If you want to know more about St. Louis, the 1904 World's Fair, or the Cathedral Basilica

1904 World's Fair
1904 World's Fair Society
1904 World's Fair Virtual Tour
Cathedral Basilica of St. Louis
Explore St. Louis
Terry Laupp's 1904 World's Fair Page
Wikipedia: Cathedral Basilica of St. Louis
Wikipedia: Louisiana Purchase Exposition
Wikipedia: St. Louis

Next up: Lebanon, Illinois


On the Road: St. Louis, Missouri

Click on Thumbnail for MapUnfolding the Map

Sal hits the Gateway City, before the Gateway Arch was built, but for him the gateway points east.  Click on the map to see his progress.

Book Quote

"We arrived in St. Louis at noon. I took a walk down by the Mississippi River and watched the logs that came floating from Montana in the north-grand Odyssean logs of our continental dream. Old steamboats with their scrollwork more scrolled and withered by weathers sat in the mud inhabited by rats. Great clouds of afternoon overtopped the Mississippi Valley."

On the Road, Chapter 14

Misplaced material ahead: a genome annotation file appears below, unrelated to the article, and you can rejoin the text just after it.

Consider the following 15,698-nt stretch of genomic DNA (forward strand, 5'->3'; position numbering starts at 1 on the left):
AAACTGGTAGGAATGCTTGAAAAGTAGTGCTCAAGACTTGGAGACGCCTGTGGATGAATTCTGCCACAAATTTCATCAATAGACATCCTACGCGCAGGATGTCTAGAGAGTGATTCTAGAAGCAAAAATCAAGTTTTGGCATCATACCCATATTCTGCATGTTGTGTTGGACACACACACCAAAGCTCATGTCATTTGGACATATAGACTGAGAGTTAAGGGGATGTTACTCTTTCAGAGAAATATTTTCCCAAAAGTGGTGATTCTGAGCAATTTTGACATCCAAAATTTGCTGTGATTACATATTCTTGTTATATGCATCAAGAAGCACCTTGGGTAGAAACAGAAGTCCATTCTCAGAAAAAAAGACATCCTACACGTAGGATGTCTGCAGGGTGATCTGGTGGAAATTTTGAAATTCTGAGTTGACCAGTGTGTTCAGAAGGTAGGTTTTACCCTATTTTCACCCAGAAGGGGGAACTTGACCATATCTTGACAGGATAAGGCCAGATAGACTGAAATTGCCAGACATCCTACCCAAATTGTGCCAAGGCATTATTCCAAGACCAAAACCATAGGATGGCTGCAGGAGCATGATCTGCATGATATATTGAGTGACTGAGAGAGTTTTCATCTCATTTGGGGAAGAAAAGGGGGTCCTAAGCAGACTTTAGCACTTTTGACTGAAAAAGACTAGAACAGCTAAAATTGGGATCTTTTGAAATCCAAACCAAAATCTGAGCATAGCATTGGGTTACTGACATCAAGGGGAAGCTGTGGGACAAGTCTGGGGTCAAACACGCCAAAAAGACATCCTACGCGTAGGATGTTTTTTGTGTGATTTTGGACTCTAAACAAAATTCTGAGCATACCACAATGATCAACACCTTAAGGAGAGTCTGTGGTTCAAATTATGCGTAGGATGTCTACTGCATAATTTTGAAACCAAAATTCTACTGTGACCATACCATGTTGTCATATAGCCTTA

Littourati Intersection

Blue Highways: St. Louis, Missouri


Quiet downtown St. Louis street, 1940 (at Louis, Missouri

Once, while flying over St. Louis on a cloudless day, I looked down from my window seat and saw the Gateway Arch from about 30,000 feet.  Even from that height, it was clearly visible as a landmark at the edge of the Mississippi River.  I vowed to myself that I would see the Arch someday from ground level.

In spring of 1993, I got my chance.  I had to drive to St. Louis for business, and after 8 hours from Milwaukee I could see the Arch, it's magnificent metallic parabola beckoning travelers to pass through it to the wide open spaces of the West.  Unfortunately, you can't drive underneath its span, but the symbolism is very clear.